It’s not often we get to show a custom that has been built with practicality in mind. But this Honda CL400 has been tweaked for London streets, offering easy commuting with a strong dash of style. The man behind the project is Will Starritt of the motorcycle gear shop Urban Rider: “We wanted to create a very narrow bike ideal for filtering. Something light and maneuverable but also able to take a pillion. And with practical lights and tyres.”
The Honda CL400 is easy to come by in England, and it’s a good starting point. It’s a simple design with an air-cooled 387cc single, and cheap to maintain. The stock CL400 has a low dry weight of 140 kg (308 lbs), but Urban Rider has taken this down even further to about 122 kg (270 lbs). To put that into perspective, this road-legal CL400 is less than half the weight of a Harley Sportster 883.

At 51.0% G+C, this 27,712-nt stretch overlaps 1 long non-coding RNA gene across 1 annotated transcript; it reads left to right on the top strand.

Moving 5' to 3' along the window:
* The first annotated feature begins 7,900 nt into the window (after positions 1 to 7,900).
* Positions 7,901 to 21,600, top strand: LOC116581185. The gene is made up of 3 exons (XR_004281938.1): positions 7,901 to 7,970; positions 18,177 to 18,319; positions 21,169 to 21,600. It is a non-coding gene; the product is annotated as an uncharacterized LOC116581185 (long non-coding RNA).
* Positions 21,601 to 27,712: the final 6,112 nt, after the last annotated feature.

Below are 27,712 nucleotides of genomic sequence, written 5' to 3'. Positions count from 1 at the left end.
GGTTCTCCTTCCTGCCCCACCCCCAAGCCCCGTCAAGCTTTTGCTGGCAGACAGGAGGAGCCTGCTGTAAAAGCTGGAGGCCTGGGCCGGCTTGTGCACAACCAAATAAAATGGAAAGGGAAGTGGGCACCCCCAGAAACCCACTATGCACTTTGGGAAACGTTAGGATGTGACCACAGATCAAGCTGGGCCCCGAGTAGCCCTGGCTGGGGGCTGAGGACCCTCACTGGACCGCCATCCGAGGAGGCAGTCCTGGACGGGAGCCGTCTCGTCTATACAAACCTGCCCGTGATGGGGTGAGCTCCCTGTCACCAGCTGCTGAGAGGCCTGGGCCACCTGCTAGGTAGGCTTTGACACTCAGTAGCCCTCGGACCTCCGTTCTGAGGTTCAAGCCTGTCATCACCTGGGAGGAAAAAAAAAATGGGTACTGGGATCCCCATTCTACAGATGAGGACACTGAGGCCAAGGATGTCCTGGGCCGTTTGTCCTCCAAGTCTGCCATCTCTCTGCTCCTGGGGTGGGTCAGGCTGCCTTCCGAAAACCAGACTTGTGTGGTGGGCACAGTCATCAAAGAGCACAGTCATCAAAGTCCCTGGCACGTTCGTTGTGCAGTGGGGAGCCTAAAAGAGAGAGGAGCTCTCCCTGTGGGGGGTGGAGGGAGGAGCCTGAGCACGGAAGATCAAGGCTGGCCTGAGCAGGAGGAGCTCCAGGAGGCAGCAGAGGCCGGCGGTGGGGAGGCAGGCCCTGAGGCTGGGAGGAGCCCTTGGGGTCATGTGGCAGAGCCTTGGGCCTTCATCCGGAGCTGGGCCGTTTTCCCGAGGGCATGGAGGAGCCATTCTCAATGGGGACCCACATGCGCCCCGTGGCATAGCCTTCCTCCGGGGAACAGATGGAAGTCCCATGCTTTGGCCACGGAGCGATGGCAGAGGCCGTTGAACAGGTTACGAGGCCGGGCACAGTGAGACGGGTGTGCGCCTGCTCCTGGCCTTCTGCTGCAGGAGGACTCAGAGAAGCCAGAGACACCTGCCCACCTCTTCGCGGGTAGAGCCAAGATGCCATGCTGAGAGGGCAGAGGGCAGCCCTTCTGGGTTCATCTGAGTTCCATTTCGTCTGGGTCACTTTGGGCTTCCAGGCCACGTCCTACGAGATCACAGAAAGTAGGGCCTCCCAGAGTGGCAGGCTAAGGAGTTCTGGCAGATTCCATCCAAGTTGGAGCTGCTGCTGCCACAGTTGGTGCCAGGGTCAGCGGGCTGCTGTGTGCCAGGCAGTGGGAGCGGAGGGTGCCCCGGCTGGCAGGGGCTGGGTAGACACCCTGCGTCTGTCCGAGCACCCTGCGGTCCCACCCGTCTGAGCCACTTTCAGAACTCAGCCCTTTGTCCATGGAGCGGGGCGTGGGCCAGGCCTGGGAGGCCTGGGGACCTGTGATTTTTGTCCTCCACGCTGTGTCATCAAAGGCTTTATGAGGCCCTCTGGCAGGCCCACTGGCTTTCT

Urban Rider did this by replacing the stock exhaust with a Co-Built stainless steel flat-track style system, stripping out the airbox, and shortening the frame. The new exhaust also reduces the width of the bike, making it even better for city commuting, and it has a power to weight ratio better than many mid-capacity nakeds.
It sounds like a job tailor-made for the Yamaha SR400, but the Honda is much lighter. And because it’s a late 90s design, it boasts more modern running gear. It has automatic decompression so it’s easy to start, and a front disc brake as standard.
Other Urban Rider mods include a Motogadget speedo, Ikon shocks, LED indicators, Renthal bars, and a custom seat and paintjob. Steve Hallam of the Motorcycle Wiring Co. revised the electrics.
“It’s a halfway house between old bikes and more expensive modern retro bikes,” says Starritt. He’s accepting commissions from £4,500 (US$6,800) and upwards, depending on how far people want to go.
Looks like the perfect street bike for commuting and fun—and one that you can leave in a parking bay without fear of expensive damage. If your appetite is whetted, contact Urban Rider via their website.
With thanks to photographer Gary Margerum.